Which makes me believe that Miss Ryan did something right.  Even after closing the pages of her book, her characters stayed with me.  And not just the Unconsecrated.  While brushing my teeth (safely in the bathroom with DH between me and the zombies), I couldn’t let go of the MC. 

She was an anomaly to me.  At times brave, yet selfish.  She was motivated by the haunting memories of her beloved mother’s childhood stories.  Even as death and desctruction ripped through the tiny band of survivors, she pushed on.  Even when love…well, I can’t say any more for fear of spoiling the book. 

I don’t even know if I like Mary.  Yet she was so well fleshed out: such a contradiction of actions, so truly a teen in distress living for herself and something bigger than herself all at once.  She was real.  More real than the zombies who followed me upstairs.  More real because she wasn’t perfect.

Most of the time I like the MC’s of my favorite books.  Nay, I love them.  Not so with Mary.  Instead, I felt a deep connection with her and her drive to believe, to hope, to dream.  Her ability to push forward against insurmountable odds.  Her strength in motivating others to follow.

We would not be friends in real life, me and this Mary.  She is far too selfish.  And yet, I would respect her and her ability to throw herself in the middle of a dark and stormy night.  Zombies be damned.

As a reader, have you ever run across a character you don’t like, but connect with anyway?  What makes a good character?

As a writer, have you ever written an MC you don’t like?  If so, why?  And more importantly, how?  How do you pen an entire novel about a character you would not invite to your slumber party?

And for everyone: what value is there in not glamming up the MC? 

I, for one, get tired of the cliched characters.  The beautiful.  The smart.  The perfect size six and the uber-buff surfer dude in a suit.  The MC’s that are more wonderful than I will ever be who just seem a little down on their luck for the sake of a story. 

Whether Miss Ryan intended for Mary to be a bit selfish or not, it worked.  The companion book now calls to me from my night stand.

Easter Wishes

Today we are spending a fun afternoon with good friends.  The temp is nice, the sun is shining and we have a breakfast bread in the oven.

Life is good.

Hope your day is filled with love and happiness.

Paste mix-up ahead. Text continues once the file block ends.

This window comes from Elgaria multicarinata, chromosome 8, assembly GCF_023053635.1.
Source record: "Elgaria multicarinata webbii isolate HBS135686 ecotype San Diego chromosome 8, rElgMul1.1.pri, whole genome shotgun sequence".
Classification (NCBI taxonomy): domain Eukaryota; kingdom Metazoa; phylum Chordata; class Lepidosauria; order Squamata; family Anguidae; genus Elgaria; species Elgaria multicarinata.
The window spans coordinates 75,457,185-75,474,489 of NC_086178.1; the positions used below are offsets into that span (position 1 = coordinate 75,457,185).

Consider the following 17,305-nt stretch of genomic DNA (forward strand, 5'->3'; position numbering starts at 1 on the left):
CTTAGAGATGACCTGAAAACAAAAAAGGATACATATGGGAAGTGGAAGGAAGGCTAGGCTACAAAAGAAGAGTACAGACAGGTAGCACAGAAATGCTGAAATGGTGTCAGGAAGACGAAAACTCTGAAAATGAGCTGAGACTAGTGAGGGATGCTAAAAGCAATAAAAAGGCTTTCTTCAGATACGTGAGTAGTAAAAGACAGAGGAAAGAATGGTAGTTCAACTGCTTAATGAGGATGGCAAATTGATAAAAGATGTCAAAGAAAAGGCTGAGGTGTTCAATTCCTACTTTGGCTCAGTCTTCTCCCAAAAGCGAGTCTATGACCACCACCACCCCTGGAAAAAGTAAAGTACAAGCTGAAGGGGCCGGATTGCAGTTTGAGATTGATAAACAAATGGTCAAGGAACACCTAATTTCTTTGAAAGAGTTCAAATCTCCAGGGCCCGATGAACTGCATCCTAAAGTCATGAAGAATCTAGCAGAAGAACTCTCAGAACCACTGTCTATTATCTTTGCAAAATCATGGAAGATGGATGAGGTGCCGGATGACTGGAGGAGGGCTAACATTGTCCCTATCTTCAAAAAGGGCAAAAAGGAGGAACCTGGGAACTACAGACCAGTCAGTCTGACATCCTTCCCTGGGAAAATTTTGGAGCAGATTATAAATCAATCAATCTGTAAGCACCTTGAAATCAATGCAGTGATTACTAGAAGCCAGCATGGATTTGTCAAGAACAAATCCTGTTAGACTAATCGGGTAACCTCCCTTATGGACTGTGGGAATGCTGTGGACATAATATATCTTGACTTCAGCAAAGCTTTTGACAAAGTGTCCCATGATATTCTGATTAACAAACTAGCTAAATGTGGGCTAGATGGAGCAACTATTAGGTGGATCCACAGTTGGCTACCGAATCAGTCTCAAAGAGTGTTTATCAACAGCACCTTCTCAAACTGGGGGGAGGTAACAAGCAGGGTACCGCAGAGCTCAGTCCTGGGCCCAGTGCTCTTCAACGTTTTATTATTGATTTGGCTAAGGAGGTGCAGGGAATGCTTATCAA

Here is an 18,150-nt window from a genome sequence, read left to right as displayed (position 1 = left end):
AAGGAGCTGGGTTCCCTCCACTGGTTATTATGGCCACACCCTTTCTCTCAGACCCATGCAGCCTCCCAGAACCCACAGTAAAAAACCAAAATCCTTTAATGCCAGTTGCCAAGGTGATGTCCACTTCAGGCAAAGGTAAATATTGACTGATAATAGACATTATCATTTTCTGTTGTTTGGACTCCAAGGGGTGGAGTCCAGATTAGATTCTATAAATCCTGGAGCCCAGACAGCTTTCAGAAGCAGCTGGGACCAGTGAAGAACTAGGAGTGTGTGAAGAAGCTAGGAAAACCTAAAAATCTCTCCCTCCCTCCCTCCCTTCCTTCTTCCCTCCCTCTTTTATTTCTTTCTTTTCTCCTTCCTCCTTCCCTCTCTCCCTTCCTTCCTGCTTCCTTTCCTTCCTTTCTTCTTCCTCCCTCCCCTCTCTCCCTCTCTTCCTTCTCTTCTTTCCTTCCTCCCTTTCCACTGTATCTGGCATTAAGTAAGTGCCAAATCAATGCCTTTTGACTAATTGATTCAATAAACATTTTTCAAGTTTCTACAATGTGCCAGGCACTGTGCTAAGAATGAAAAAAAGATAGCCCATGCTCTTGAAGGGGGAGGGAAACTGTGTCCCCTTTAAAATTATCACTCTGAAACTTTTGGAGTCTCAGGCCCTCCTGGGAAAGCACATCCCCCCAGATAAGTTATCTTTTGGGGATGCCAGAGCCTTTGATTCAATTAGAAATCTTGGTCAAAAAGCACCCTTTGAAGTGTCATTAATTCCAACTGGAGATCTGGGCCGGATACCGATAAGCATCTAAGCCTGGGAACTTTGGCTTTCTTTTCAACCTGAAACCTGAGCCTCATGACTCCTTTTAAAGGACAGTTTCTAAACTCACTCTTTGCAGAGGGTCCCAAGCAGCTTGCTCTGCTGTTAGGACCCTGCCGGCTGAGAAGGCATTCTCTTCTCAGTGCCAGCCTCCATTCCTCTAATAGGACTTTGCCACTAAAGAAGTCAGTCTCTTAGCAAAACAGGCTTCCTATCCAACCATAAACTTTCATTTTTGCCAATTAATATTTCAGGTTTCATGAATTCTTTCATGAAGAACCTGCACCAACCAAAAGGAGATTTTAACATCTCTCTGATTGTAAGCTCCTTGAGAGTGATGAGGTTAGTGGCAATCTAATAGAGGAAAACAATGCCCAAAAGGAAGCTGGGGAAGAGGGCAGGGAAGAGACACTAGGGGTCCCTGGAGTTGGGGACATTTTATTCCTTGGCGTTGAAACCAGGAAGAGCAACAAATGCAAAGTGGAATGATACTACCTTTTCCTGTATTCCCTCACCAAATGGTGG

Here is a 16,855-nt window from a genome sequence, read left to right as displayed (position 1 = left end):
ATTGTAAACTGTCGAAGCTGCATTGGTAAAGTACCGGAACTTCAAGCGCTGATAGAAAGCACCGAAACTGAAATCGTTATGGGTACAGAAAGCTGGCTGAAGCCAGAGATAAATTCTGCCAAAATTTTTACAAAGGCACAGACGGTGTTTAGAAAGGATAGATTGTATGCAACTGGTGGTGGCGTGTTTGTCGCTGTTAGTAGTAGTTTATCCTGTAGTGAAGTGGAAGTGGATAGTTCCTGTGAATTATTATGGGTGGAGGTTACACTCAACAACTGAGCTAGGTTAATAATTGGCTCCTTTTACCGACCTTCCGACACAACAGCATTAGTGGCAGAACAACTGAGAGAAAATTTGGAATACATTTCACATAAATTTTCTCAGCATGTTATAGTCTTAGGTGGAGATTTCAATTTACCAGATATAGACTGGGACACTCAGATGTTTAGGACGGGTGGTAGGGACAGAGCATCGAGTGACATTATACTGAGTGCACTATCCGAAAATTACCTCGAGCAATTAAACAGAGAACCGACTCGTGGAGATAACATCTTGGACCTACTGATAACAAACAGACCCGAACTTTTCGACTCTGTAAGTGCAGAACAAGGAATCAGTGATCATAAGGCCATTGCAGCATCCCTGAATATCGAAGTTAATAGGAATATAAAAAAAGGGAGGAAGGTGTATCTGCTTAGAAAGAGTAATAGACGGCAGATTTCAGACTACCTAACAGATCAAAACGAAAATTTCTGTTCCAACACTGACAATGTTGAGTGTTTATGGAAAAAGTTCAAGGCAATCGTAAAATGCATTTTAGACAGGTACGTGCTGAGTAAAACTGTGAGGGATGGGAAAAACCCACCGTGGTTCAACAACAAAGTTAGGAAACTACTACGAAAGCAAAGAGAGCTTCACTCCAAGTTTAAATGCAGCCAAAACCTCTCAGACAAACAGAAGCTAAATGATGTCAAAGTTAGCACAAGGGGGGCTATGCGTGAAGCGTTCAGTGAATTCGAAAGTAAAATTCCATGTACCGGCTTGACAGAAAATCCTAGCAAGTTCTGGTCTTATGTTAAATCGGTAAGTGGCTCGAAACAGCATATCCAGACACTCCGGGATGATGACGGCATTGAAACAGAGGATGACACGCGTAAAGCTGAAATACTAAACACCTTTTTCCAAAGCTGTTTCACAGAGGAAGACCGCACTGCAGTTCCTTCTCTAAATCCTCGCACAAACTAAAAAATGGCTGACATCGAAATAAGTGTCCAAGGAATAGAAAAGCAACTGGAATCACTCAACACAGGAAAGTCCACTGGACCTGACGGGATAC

A Swift Kick in the IE-OCD

This morning my DH asked what I planned to accomplish today.  Without thinking, I said, “I would like to get out two submissions.”

“Let’s get it done.”  DH settled in next to me and my computer.  He leafed through a golf mag, oblivious to what he was getting into.  Oblivious to the fact that he was initiating a task I had been putting off for weeks months. 

I am a perfectionist when it comes to querying.  And yet, no writing is ever perfect, not even with critique groups and beta readers.  Completed manuscripts still need tweaked or totally rewritten once an agent or editor is on board with the project.  Even with editorial departments and galley proofs, typos and other mistakes make their way into published books.

Nothing is ever perfect in writing.  But by golly, I was trying.

DH riffled through his mag twice, heaved half a dozen sighs and tried to give me some management advice on saving appropriate files for each of my completed manuscripts.  He may have been raedy to beat me with his golf magazine a tad bit frustrated by the fact that I was searching an AQ thread for my dissected query last spring.

“But you don’t understand,” I wailed.  Yes, I actually wailed.  One hour later and 250 words in, I was frustrated by my lack of the perfect query letter.  “I have 300 words to sell this idea.  Three hundred.”


I attempted to put it in his terms.  “If you had to sell a tractor in 300 words, which ones would you use?” 

“Here’s my tractor, here’s how much it costs.  Now buy it.”

Talk about economy.  I’ve never seen an eleven word query letter before.  Nor was I satisfied with his version, even though he was fundamentally right.  Here’s my book, this is what it’s about.  Now rep it.  Please.  Let us not forget the please.

I struggled some more.  DH snatched up one version.  “What’s wrong with this?”

Everything.  Yet I couldn’t possibly explain the anxiety that went into perfecting those sparse paragraphs.  They had to be PACKED with goodness to have an agent request the manuscript.  They were all I had.  I read him a slightly different version–one with four changed sentences. 

“Oh, yeah.  I like that one much better.”

And that’s when it dawned on me.  I have IE-OCD.  My Internal Editor knows full well that there is always a better version.  It refuses to quit tinkering.  It refuses to approve.  It refuses to give me permission to take that next step.  So I don’t.  I read and reread.  I compulsively change one or two words.  I let my queries simmer.  And I wait for my Internal Editor to tell me that I am finally done.  That all is good. 

This morning my DH gave my IE’s OCD a swift kick in the rear.  With his golf club.  “It’s just a five iron, Baby.  You’re a hundred and eighty yards out.”

Now, I’m not obsessed with golf like he is, but I know he was telling me to relax and swing.  To let it go.

I did.  I hit send, fought the impulse to call my queries back and walked away.  DH may not read often, but he’s got the real world figured out.  And so I leave you with his words of encouragement:

“It’s just a five iron.  You’re a hundred and eighty yards out.” 

What’s the best advice you’ve gotten to kick your Internal Editor’s rear?